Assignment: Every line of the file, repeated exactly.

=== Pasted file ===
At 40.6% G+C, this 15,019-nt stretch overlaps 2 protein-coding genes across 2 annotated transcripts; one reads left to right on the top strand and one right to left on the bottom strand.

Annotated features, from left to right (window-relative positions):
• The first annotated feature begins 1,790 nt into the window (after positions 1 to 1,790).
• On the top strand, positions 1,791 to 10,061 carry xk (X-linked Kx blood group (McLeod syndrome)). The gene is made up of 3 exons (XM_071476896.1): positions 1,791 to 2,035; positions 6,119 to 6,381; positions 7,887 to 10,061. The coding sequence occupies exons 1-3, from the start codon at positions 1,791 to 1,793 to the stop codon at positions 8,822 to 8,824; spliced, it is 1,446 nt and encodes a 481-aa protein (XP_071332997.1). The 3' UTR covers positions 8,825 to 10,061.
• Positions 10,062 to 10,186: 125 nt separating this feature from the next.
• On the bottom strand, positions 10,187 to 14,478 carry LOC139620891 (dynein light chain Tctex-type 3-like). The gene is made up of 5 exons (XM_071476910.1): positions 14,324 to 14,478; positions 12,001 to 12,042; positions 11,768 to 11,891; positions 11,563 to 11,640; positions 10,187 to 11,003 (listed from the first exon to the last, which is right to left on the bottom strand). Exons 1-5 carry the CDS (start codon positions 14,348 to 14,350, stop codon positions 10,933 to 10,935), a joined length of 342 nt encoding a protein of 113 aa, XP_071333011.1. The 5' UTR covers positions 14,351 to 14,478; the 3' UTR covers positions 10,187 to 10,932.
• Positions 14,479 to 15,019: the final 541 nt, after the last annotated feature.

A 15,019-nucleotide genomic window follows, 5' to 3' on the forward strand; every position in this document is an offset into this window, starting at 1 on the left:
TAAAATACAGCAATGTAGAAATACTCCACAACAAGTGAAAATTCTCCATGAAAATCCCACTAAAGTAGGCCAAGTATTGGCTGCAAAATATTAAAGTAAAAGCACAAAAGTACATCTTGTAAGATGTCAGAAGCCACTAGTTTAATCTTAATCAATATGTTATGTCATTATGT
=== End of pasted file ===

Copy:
At 40.6% G+C, this 15,019-nt stretch overlaps 2 protein-coding genes across 2 annotated transcripts; one reads left to right on the top strand and one right to left on the bottom strand.

Annotated features, from left to right (window-relative positions):
• The first annotated feature begins 1,790 nt into the window (after positions 1 to 1,790).
• On the top strand, positions 1,791 to 10,061 carry xk (X-linked Kx blood group (McLeod syndrome)). The gene is made up of 3 exons (XM_071476896.1): positions 1,791 to 2,035; positions 6,119 to 6,381; positions 7,887 to 10,061. The coding sequence occupies exons 1-3, from the start codon at positions 1,791 to 1,793 to the stop codon at positions 8,822 to 8,824; spliced, it is 1,446 nt and encodes a 481-aa protein (XP_071332997.1). The 3' UTR covers positions 8,825 to 10,061.
• Positions 10,062 to 10,186: 125 nt separating this feature from the next.
• On the bottom strand, positions 10,187 to 14,478 carry LOC139620891 (dynein light chain Tctex-type 3-like). The gene is made up of 5 exons (XM_071476910.1): positions 14,324 to 14,478; positions 12,001 to 12,042; positions 11,768 to 11,891; positions 11,563 to 11,640; positions 10,187 to 11,003 (listed from the first exon to the last, which is right to left on the bottom strand). Exons 1-5 carry the CDS (start codon positions 14,348 to 14,350, stop codon positions 10,933 to 10,935), a joined length of 342 nt encoding a protein of 113 aa, XP_071333011.1. The 5' UTR covers positions 14,351 to 14,478; the 3' UTR covers positions 10,187 to 10,932.
• Positions 14,479 to 15,019: the final 541 nt, after the last annotated feature.

A 15,019-nucleotide genomic window follows, 5' to 3' on the forward strand; every position in this document is an offset into this window, starting at 1 on the left:
TAAAATACAGCAATGTAGAAATACTCCACAACAAGTGAAAATTCTCCATGAAAATCCCACTAAAGTAGGCCAAGTATTGGCTGCAAAATATTAAAGTAAAAGCACAAAAGTACATCTTGTAAGATGTCAGAAGCCACTAGTTTAATCTTAATCAATATGTTATGTCATTATGT